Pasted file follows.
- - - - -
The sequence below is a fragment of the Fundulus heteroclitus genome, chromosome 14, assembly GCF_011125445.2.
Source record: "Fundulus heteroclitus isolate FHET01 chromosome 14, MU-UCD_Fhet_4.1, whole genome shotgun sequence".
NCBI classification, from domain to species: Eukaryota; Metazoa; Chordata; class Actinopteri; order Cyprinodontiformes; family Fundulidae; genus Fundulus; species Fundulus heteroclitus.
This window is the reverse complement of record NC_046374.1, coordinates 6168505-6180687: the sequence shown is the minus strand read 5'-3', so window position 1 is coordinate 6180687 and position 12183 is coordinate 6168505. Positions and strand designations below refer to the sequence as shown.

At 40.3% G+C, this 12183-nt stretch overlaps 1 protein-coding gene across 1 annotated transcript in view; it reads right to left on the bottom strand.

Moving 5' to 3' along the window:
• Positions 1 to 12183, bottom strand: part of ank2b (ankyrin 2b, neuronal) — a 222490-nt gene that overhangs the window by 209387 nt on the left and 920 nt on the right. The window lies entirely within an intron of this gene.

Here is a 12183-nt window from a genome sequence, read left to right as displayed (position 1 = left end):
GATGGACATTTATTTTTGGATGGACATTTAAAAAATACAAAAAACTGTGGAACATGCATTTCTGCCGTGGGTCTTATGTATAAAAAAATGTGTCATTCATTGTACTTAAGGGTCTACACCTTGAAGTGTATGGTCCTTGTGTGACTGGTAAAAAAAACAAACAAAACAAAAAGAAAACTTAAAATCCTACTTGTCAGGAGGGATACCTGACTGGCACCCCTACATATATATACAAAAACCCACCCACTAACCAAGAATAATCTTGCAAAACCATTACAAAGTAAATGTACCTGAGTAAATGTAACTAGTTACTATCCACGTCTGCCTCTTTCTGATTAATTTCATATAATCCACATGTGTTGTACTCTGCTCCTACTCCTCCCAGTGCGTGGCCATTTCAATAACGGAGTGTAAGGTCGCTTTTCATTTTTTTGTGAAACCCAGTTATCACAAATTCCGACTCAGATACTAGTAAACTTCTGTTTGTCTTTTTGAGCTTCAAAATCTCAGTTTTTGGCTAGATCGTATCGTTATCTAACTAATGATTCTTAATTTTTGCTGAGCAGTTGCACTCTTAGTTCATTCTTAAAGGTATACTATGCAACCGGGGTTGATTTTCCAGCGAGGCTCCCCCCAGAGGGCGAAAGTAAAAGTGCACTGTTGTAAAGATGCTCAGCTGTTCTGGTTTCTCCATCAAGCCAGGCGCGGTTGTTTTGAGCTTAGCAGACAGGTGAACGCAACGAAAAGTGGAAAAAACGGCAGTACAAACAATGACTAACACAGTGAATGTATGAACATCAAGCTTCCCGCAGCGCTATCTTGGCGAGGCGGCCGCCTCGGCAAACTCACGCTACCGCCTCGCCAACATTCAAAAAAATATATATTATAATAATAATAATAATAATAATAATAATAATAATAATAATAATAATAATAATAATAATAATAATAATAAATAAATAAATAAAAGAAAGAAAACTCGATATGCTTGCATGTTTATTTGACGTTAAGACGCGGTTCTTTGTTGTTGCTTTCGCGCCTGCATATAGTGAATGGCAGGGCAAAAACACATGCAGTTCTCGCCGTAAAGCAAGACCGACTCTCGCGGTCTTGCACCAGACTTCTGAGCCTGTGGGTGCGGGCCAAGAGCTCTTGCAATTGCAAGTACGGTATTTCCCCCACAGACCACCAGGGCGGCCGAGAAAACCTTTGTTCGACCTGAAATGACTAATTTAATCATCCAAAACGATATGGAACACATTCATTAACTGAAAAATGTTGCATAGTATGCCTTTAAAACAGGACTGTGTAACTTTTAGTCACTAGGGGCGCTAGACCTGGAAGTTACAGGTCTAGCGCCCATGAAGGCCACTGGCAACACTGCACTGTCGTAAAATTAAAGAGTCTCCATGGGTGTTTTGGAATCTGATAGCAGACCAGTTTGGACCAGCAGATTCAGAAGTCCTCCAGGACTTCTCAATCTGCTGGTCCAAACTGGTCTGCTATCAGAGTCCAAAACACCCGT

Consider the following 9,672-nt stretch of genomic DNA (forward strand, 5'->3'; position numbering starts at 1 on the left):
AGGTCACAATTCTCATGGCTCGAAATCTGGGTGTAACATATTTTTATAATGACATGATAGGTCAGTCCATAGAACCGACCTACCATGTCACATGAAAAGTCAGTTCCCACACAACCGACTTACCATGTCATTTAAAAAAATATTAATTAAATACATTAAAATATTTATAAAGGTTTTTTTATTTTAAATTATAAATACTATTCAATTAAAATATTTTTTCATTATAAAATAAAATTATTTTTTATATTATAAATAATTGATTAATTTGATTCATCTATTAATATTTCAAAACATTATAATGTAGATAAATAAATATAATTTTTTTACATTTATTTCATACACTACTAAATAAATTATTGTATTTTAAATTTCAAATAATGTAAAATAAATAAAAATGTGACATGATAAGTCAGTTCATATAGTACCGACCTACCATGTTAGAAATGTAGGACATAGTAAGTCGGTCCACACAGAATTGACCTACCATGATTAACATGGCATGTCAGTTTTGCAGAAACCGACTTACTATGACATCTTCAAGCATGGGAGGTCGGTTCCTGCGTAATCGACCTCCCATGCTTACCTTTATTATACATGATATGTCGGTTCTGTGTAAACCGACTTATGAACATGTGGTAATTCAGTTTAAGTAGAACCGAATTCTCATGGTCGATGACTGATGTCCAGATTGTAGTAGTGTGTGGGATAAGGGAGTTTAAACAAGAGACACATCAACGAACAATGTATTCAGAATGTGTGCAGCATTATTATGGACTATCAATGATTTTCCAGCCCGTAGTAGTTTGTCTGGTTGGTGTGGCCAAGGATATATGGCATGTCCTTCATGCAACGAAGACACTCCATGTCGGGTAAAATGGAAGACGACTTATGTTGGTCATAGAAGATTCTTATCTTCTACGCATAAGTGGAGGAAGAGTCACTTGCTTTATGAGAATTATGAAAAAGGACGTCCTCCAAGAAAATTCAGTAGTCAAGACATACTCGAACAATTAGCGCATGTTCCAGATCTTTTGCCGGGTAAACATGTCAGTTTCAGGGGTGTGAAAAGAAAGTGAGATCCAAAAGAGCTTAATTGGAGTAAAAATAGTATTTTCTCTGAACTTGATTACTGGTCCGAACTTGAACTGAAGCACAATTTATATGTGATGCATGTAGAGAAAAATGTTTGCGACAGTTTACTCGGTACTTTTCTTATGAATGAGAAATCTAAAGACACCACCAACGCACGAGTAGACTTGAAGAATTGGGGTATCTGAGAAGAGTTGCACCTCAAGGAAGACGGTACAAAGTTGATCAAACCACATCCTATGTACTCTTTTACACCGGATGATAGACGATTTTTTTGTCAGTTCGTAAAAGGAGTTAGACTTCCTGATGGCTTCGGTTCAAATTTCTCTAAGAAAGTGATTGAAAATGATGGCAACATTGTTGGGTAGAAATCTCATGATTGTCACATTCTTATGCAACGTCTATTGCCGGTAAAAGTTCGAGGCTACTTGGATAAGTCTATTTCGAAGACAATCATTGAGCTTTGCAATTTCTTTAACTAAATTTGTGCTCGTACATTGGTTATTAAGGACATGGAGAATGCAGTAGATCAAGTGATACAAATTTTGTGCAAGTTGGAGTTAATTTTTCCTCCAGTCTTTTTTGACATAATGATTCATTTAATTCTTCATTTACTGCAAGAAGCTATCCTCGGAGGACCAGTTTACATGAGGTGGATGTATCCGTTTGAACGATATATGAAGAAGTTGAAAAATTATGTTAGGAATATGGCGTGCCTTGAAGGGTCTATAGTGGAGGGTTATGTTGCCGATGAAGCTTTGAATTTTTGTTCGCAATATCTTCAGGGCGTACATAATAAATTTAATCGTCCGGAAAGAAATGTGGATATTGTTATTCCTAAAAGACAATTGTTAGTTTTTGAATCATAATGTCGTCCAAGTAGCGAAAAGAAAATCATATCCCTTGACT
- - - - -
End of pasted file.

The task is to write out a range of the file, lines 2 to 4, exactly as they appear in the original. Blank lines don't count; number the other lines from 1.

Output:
Source record: "Fundulus heteroclitus isolate FHET01 chromosome 14, MU-UCD_Fhet_4.1, whole genome shotgun sequence".
NCBI classification, from domain to species: Eukaryota; Metazoa; Chordata; class Actinopteri; order Cyprinodontiformes; family Fundulidae; genus Fundulus; species Fundulus heteroclitus.
This window is the reverse complement of record NC_046374.1, coordinates 6168505-6180687: the sequence shown is the minus strand read 5'-3', so window position 1 is coordinate 6180687 and position 12183 is coordinate 6168505. Positions and strand designations below refer to the sequence as shown.